In 1999, after more than 125 years of selling wool as a commodity, the ranch began a successful transition to selling ecologically produced wool yarns, textiles, clothing and home goods to eco-chic fashion and retail markets. Similar to the farm-to-fork “slow food” movement that reconnects us to our food, the Carvers evolved to leaders in what Jeanne Carver called a ranch-to-runway “slow wear” movement, reconnecting us to the source of fibers we wear and use. Through the tradition of raising sheep, and further, through the efforts in value-added fiber marketing and a commitment to American manufacturing, Imperial Stock Ranch found itself at the forefront of an economic and rural revival in America.
The essence of this program, is to steward the relationships between sunlight, soil, grasses and grazing animals, resulting in a harvest of beautiful high quality wool. The Imperial Stock Ranch is known for its strong conservation and humane livestock ethic. Then the harvest is directed through the processes of spinning, dyeing, weaving and knitting, making the wool yarns and fabrics entirely within the USA, and connecting the origin and path from soil to finished goods, directly to the customer.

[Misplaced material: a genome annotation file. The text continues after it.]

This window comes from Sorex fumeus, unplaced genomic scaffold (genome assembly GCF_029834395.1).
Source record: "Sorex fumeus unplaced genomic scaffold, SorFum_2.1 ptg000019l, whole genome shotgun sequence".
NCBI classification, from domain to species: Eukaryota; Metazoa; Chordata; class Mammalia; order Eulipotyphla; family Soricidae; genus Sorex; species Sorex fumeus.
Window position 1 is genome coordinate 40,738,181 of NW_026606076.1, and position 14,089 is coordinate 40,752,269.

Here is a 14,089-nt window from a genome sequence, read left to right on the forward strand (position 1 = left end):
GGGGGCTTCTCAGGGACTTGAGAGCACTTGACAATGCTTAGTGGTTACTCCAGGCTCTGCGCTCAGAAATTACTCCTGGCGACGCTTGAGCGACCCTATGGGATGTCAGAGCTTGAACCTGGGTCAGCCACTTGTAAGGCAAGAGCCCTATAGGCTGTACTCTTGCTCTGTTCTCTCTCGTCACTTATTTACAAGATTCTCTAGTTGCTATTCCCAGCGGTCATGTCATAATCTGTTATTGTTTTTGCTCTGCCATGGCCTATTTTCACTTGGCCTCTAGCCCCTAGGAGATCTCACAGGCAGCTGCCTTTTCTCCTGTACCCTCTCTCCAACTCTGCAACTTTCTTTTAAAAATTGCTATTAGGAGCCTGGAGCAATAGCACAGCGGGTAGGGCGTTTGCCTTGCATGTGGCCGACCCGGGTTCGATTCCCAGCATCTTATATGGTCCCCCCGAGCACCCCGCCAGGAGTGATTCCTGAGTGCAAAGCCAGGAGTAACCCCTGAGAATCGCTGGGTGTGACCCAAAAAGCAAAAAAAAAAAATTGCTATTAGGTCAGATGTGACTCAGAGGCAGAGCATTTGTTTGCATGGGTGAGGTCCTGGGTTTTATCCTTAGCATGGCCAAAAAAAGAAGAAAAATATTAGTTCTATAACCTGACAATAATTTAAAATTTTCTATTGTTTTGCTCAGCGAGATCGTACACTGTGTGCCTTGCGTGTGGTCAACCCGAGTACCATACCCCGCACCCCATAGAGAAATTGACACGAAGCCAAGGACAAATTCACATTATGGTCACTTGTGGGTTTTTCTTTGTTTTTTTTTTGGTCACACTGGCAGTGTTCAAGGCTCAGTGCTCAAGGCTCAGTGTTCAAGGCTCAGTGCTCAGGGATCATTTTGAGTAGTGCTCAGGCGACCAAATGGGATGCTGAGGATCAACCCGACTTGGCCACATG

The Imperial Stock Ranch wool efforts grew into multiple market channels, and continues to draw interest from designers and brands looking for traceable and responsibly produced wool fiber. These efforts have provided increased opportunities for other regional fiber producers, supporting American family farms and ranches, as well as strengthening American textile processing and manufacturing.
The work of Imperial Stock Ranch in collaboration with designers and brands, has been bridging rural heritage and urban style, traditional craft and high fashion. Pictured below are images from the 2014 Imperial Collection designed by Portland Fashion Designer Anna Cohen.